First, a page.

Food and drink groups have put forward recommendations for trade negotiations after the UK leaves the European Union.
Organisations from across the UK food and drink supply chain have launched a policy paper outlining how government should develop future trade policy.
The paper has been developed by the Food and Drink Industry Brexit Roundtable, convened by the Food and Drink Federation (FDF), and the separate arable and livestock stakeholder groups that are advising the Department for Environment, Food and Rural Affairs (Defra).
Key recommendations in the paper focus on trade policy priorities, and include:
- Giving business time to adapt to changes in competitive positioning arising from the creation of new trade agreements
- Thought being given to the benefits and costs of choosing to move away from existing regulatory technical standards
- Encouraging job creation and value addition in every region of the UK by prioritising agri-food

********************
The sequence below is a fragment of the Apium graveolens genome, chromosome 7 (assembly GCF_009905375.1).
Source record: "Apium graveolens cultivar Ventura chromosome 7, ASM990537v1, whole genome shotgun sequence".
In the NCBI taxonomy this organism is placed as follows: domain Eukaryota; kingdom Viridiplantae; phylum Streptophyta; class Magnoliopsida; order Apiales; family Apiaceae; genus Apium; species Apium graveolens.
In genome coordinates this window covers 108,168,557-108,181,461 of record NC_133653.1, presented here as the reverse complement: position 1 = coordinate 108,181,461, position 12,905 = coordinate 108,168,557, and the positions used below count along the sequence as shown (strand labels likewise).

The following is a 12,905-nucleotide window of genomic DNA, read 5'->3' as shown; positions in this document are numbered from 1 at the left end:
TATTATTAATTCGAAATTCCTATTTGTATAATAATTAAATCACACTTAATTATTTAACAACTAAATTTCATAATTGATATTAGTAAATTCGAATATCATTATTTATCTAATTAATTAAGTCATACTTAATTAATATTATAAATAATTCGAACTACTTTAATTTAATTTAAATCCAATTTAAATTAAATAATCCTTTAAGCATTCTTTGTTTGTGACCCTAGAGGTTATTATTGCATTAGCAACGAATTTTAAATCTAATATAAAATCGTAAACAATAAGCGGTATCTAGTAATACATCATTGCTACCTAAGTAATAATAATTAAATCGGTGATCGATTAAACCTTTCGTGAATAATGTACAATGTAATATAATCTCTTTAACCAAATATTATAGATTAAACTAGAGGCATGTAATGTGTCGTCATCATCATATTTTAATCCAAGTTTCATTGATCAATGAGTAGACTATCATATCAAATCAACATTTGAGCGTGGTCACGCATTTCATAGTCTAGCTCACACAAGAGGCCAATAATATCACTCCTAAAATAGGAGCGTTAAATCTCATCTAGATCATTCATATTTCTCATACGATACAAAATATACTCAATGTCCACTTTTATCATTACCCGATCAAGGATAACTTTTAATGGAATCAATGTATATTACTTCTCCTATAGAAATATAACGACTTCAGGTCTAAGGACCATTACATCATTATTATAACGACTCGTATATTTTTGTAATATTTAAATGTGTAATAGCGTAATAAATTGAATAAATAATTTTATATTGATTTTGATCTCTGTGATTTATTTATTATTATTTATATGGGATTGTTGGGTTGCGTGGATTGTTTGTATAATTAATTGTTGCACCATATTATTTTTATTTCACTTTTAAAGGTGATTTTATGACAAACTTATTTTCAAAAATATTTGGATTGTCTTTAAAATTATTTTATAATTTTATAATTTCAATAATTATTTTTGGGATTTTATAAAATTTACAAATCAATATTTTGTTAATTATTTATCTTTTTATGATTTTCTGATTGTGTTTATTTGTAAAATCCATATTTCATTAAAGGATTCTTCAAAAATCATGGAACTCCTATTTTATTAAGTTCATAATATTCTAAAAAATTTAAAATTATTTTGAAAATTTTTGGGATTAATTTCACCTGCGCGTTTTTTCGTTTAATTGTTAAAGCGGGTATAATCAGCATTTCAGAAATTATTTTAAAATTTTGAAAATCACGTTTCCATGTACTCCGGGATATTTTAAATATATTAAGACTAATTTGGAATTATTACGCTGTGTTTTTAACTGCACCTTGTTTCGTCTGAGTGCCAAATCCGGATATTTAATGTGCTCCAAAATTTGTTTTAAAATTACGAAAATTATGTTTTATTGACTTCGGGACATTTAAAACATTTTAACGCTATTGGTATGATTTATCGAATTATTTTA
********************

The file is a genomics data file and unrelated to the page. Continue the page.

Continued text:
- Retaining the UK’s ability to deliver high standards at competitive consumer prices
- Encouraging sustainable food production, while diminishing environmental impacts.
They also flag up concerns over Rules of Origin and ensuring these are tailored to meet the needs of the industry.
UK food and drink products often contain a mix of domestic and international ingredients that would mean, under existing models of Rules of Origin applied by the EU, many UK products would not qualify for preferential tariffs agreed in any post-Brexit trade deal
“Food and drink businesses operate throughout the UK, creating jobs and income for people in every constituency,” said Alex Waugh, chairman of the Brexit Arable Group and director general of the National Association of British and Irish Flour Millers.
“That is why we want to work with government to ensure we have the right policies to make a success of the UK’s independent status, maintain our high food standards, improve our ability to deliver sustainably produced food at competitive prices and ensure these benefits are felt throughout the country.”
FDF chief executive Ian Wright, chair of the Food and Drink Roundtable, added that the food and drink industry was committed to working with government and the devolved administrations on the development of detailed plans and practical solutions post-Brexit.
“No industry is more uniquely placed to deliver the benefits of trade to every UK community,” he said. “Together, our supply chain produces, packages, distributes and sells a wide range of food and drink at every price point, more than ever before, in every corner of the UK.”